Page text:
3. I have family members that had and have drinking problems. So I know and feel your frustration about the whole situation. My cousin who is as close to me as a brother has not touched a drop for almost two years. He just woke up one morning and said I’m done with this. Might add his epiphany came at almost the age of thirty-eight. My Aunt(She has passed) she drank all her life morning noon and night. Funny thing was it never affected her.As we all got older the drinking got heavier. Her house was always spotless dinner always made. And she was always polite the my cousins and my friends Running to get us snacks and juices, Her husband drank too.He was a horrid embarrassing drunk and if we saw him in town or anywhere We’d run…..To this day I still take very little to do with him. I might add he is in his sixties now. One off my other uncles was a binge drinker and hasn’t touched a drop in over twenty-five years. My brother he too Drinks he tends to binge. He has learning difficulties and suffers from various different forms of depression. But as soon as he realises he is going to have an episode, He is getting better at asking for help. And I’m proud that he does. My mother She’s passed but she too had problems for a while with drinking.While I was younger She was a secret drinker.But could be quite embarrassing with it. She told me I just woke up and thought I’m done and she apologised to me. An apology I told her I didn’t need. As I got older (I’m in my late thirties now)I got it but I understood. As I understand your circumstances. Have faith Meg that one day she might just say I’m done with the alcohol . Know too meg there are others that know and understand What you’re going through…..I might add I don’t drink all that often. But When I do I never have more than one or two. I think at the back off my mind I am slightly scared of becoming reliant on alcohol. Hugs and good wishes to you.

    • I can completely relate. I think when you live with someone who has dependency problems you’re likely to go one of two ways: either you fall into the same trap or you avoid it as much as possible. I avoid it. I’ve been drunk, I won’t lie about that. For my 30th birthday I had way too many shots of whipped cream flavored vodka and now I can’t even look at a bottle of it without wanting to hurl. I can’t remember the last time I had a drink and I’m okay with that. Being drunk is fun for me for about an hour and then the hangover starts to happen and who needs that? Just ugh.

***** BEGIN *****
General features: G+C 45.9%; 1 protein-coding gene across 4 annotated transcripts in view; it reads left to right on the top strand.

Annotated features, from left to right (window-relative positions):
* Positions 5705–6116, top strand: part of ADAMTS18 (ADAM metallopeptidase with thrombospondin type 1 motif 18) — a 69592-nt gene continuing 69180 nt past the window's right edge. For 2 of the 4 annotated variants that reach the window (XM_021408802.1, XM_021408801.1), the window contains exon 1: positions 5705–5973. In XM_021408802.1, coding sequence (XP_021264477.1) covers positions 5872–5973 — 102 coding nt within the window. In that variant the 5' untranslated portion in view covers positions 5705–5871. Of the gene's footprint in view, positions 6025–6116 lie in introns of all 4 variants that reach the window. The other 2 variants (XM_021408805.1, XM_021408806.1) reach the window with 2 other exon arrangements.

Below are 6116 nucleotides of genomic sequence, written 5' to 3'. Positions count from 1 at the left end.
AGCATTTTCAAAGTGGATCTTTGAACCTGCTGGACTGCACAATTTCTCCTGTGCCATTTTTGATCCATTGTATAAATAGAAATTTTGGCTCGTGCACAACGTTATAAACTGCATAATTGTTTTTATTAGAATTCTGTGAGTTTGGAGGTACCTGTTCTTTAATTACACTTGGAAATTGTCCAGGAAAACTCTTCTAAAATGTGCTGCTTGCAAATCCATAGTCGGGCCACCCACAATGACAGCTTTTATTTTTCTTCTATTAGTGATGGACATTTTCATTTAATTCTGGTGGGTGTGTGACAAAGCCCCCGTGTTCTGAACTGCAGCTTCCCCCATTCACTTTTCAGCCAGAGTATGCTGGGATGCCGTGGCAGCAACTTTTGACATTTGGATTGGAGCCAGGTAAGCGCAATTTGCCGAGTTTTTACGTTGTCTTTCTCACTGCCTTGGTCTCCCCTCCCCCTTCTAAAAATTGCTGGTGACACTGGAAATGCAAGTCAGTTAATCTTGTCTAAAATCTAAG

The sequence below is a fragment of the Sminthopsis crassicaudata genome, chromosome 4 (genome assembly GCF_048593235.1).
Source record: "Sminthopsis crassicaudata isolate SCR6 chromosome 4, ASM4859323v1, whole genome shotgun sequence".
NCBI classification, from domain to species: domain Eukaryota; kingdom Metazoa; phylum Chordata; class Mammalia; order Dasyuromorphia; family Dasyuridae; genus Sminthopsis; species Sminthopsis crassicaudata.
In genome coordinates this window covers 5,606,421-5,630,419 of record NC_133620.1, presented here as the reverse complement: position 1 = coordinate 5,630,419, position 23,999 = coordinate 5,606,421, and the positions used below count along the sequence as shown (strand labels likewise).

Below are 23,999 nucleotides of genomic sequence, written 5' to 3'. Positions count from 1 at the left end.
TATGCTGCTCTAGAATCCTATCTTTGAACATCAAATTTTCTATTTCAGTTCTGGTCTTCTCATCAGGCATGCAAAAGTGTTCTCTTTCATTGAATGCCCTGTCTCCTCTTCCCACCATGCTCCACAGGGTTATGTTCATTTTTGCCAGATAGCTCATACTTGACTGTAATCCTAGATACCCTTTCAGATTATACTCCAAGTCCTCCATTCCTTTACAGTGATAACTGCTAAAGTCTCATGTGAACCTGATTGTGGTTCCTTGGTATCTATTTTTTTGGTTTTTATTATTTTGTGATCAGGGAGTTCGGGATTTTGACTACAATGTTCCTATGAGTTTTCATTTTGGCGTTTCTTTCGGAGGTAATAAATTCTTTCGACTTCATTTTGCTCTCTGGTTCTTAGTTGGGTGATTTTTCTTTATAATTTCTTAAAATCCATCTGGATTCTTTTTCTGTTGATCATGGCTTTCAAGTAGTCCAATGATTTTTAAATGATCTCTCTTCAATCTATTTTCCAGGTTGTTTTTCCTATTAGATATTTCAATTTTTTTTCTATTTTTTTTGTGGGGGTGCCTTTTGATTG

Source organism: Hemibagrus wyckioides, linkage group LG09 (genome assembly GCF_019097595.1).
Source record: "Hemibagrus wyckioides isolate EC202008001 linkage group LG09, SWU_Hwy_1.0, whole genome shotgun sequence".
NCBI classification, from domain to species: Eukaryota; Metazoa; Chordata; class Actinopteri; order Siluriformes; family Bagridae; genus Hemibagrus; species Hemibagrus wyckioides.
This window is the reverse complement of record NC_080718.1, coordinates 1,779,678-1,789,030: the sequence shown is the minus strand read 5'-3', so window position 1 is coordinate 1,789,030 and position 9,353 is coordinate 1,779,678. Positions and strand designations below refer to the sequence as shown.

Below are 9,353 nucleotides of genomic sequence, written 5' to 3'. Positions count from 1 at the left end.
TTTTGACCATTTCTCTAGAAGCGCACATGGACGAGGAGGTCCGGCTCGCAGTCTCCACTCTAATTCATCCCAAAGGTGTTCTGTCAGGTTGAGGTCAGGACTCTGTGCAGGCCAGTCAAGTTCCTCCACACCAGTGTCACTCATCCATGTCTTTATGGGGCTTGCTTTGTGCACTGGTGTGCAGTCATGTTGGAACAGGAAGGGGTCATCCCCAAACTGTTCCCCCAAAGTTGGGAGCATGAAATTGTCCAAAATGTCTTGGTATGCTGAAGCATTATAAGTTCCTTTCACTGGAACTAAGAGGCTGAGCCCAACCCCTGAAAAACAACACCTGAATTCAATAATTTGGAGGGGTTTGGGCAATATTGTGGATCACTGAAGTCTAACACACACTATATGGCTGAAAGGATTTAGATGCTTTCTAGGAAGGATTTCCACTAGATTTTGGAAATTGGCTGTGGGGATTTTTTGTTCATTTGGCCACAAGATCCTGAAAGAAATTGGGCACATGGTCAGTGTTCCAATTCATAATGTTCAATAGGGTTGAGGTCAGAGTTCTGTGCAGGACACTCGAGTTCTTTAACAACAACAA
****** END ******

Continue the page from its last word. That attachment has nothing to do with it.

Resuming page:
I’ve had pretty much the same friends since high school. My best friend’s brother-in-law, whom I’ve known for about ten years now, finally asked me at the last NYE party why I don’t drink. So I explained it’s in large part because of my mom. I can’t stand the smell of rum. Just the reek of it makes me want to puke so I definitely don’t drink it. But like I said, when you’re around a drunk person all the time it makes being drunk yourself less enticing. I know when I am intoxicated I’m nothing like my mother, but still… It just doesn’t appeal to me much and I believe it’s mostly because of her.

  4. I always felt that every one else in ACOA had a much harder time than I did and that I should just deal. It is very good to encounter someone who came from much the same place.
    Even though it was thirty years ago I can still remember the feeling of relief as I looked at her on her death bed.
    I was frantic to be a good daughter but her doctor reassured me by telling me not to go all out because ‘You can give 100% for a short while or 20% over the long run, choose 20% – you have other obligations.’
    BTW it was your mother’s responsibility to construct your relationship, not yours.
    Why do we feel responsible for everything?

    • I think it’s particularly true when it’s a parent/child relationship. Here’s the thing… I’ve done a little reading on this since my parents were divorced when I was 5 and it was part of what put me in therapy for about 4 years when I was a kid. Children understandably idolize their parents. Mom and Dad are God for a child. Everything we know in the world, we learn from them. They are the people we’re meant to be able to count on for anything and everything, no matter how old we get in life.

      When parents do things to shatter a child’s image of perfection, it’s very easy for the child to internalize that and assume that it’s something THEY did to cause the imperfection to occur. Hence why so many children blame themselves for their parents’ divorce. I know I’m guilty of doing that. There are also patterns and habits that are learned over time.

      In my case, I have a mother that has serious issues with anxiety and she tends to be extremely dramatic about things. I’m definitely more the laid back sort. I get flustered or emotional but I cool my jets pretty quickly when I have my flare ups. I rarely stay mad for long and I’m definitely not the kind to hold a grudge without a really good reason for doing so. My mother, on the other hand… she’s better at living in denial. So that means she drinks more in the hope of forgetting her problem. The thing is, you can’t run from what’s in your own head.

      Sooner or later, in the words of the great Mr. Johnny Cash, “What’s done in the dark will be brought to the light.” So all of this trying to hide out in the drinking (and even more dangerous in some ways, the retail therapy) isn’t helping her one bit. All the problems are still there and they’re actually compounded because her behavior while drunk makes her less fun to be around. That increases the loneliness which is part of the reason she drinks in the first place. It’s a vicious catch-22 sort of thing.

      Of course I know that none of this is my fault. I have encouraged Mom to go out and make new friends, preferably ones that don’t drink. I’ve suggested she get into a gardening club, book club, take a dance class or even start going to church again just so she would be out in social situations. Has she done any of those things? No, of course not. It’s easier to keep up the status quo. It leads me to believe that she’s happy being miserable and I’m not responsible for that either.

      However, knowing that information and reconciling it with myself aren’t the same thing. If I didn’t love her, I wouldn’t care. So as much as it’s HER cycle of abuse, it’s also mine. Sucks, doesn’t it?